History of Florida Keys National Marine Sanctuary
The first national marine sanctuary was established in 1972. Since then, the National Marine Sanctuary System has grown to include 13 sanctuaries and one marine national monument. In 1990, Florida Keys National Marine Sanctuary became the ninth sanctuary to join the system, in response to concerns about the decline of the reef ecosystem in the area. Today, the sanctuary protects more than 2,900 square nautical miles of Florida Keys coastal and ocean waters.
Historical Setting: The Need for a Sanctuary in the Keys
A blacktip shark swims across Looe Key Reef.
Warning signs about the fragile and finite nature of marine resources in the Florida Keys were present long before Florida Keys National Marine Sanctuary was established. In 1960, to address the demise of coral reefs in the Keys, John Pennekamp Coral Reef State Park was established off Key Largo as the world’s first underwater park. Continued environmental degradation prompted the eventual designation of Key Largo National Marine Sanctuary in 1975 and Looe Key National Marine Sanctuary in 1981.
Throughout the 1980s, oil drilling proposals, reports of deteriorating water quality, and evidence of declines in the health of the coral reef ecosystem continued to mount. These threats, combined with several large vessel groundings, prompted Congress to act. On November 16, 1990, President George H. Bush signed into law the bill establishing Florida Keys National Marine Sanctuary. This new sanctuary incorporated the preexisting Key Largo and Looe Key sanctuaries to protect 2,800 square nautical miles of Florida Keys waters.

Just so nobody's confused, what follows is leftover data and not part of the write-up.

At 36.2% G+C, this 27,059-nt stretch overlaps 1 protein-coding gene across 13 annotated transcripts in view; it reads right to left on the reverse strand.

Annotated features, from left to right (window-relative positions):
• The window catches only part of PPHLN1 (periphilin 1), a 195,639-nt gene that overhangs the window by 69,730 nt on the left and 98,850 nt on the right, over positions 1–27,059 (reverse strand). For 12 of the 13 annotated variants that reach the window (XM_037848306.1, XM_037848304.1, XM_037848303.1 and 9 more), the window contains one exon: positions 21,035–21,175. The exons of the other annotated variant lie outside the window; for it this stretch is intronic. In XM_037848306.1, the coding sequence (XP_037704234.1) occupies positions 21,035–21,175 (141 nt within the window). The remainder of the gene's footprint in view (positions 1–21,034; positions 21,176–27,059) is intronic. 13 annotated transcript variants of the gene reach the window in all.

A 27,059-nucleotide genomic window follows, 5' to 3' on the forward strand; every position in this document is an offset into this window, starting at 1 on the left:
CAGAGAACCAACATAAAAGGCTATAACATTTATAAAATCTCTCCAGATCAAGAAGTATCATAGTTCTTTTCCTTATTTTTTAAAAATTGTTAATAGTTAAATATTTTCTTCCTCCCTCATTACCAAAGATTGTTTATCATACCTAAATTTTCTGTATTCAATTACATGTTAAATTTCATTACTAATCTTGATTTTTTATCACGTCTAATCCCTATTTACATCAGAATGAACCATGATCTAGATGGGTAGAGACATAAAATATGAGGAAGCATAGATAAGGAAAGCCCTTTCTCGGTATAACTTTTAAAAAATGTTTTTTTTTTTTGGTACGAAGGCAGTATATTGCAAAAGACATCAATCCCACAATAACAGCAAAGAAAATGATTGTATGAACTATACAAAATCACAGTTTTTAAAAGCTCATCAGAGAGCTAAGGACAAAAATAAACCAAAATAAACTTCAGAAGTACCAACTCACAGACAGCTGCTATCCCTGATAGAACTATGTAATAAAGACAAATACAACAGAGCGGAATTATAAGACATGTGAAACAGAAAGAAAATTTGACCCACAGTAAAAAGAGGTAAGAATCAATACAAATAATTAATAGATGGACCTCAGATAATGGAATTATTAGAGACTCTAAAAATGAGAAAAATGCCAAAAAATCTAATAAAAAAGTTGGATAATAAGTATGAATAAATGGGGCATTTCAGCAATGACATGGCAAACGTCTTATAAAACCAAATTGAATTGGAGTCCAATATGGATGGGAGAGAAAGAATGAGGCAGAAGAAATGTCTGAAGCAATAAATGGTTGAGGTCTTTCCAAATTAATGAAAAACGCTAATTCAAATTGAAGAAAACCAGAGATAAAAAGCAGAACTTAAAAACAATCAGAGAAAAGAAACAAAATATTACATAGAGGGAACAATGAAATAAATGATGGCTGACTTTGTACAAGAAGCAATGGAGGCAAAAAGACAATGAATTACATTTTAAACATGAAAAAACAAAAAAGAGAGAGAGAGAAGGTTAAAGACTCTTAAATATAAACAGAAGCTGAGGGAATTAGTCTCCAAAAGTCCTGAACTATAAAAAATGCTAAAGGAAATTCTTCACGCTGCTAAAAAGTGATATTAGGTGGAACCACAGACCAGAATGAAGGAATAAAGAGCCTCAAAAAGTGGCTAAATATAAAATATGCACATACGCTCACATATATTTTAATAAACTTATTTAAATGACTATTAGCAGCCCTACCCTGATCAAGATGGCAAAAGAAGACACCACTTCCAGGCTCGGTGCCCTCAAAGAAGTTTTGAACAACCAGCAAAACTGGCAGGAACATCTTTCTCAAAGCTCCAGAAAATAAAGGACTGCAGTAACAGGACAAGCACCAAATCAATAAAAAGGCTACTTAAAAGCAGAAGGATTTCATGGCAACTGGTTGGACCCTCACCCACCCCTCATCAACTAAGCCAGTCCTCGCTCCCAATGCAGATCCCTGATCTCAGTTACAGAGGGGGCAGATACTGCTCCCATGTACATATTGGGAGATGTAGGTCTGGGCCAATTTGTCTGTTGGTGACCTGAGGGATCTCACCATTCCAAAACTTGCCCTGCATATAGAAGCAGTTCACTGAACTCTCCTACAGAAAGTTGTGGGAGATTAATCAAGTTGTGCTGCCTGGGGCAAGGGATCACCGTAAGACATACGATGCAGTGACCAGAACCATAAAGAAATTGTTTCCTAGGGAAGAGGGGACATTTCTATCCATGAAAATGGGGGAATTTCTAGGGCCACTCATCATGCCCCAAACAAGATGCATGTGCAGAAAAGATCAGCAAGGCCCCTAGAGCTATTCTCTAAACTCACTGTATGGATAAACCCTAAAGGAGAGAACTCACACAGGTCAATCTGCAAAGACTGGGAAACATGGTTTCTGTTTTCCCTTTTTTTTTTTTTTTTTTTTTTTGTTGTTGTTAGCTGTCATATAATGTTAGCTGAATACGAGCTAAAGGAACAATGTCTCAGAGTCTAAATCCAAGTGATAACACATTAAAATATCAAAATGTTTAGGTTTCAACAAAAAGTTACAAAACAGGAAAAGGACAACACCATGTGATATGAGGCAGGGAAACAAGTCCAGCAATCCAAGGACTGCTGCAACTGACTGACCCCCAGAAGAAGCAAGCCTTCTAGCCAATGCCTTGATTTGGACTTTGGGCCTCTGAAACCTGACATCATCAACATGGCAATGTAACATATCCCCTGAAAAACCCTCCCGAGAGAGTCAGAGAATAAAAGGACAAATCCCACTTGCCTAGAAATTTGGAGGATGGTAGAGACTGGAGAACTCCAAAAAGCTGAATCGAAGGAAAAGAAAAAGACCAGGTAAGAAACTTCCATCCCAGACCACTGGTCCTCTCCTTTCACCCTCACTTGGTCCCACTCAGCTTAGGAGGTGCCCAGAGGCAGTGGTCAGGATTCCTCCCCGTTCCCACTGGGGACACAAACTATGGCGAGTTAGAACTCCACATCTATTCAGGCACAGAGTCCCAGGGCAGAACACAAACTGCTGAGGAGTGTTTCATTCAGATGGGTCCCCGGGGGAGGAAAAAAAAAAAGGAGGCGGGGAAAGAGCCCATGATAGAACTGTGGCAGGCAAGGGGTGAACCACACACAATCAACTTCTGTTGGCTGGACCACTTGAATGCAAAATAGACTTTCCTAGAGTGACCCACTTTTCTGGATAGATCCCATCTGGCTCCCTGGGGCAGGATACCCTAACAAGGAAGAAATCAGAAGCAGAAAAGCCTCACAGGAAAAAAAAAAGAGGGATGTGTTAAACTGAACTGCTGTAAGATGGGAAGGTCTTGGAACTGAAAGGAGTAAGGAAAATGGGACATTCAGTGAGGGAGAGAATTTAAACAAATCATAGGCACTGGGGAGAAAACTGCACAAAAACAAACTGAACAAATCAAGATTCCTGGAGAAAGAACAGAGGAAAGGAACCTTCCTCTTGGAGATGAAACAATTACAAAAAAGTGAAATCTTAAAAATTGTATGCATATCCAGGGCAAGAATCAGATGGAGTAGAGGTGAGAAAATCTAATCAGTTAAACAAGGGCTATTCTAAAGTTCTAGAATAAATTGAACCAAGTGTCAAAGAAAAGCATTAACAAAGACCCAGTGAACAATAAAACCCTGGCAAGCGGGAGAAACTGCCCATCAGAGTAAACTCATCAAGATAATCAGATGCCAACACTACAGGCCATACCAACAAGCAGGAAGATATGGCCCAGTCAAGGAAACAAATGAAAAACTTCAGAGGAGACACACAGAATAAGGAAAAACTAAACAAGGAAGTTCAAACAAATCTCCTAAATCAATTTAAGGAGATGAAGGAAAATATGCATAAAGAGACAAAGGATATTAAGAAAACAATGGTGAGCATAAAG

For over 20 years, Florida Keys National Marine Sanctuary has protected the waters surrounding the Florida Keys. The spectacular, unique, and nationally significant marine environments within the sanctuary support rich biological communities and play an integral role in the economy of the Florida Keys.
With the designation of Florida Keys National Marine Sanctuary, several protective measures were immediately put into place, such as prohibiting oil exploration, mining, or any type of activity that would alter the seafloor and restricting large shipping traffic. Also, anchoring on, touching, and collecting coral were all restricted within sanctuary waters.
The passage of the Florida Keys National Marine Sanctuary and Protection Act in 1990 also called for the development of a comprehensive management plan. A set of public scoping meetings, followed by a series of workshops, collected input from federal, state, and local interests holding knowledge of sanctuary problems. These meetings, workshops, and extensive public input laid the foundation for the sanctuary management plan that was ultimately implemented in July 1997.
The Sanctuary Today
Today, Florida Keys National Marine Sanctuary protects 2,900 square nautical miles of waters using an approach that addresses the variety of impacts, pressures, and threats to the Florida Keys ecosystem. The sanctuary is administered by NOAA and is jointly managed with the State of Florida.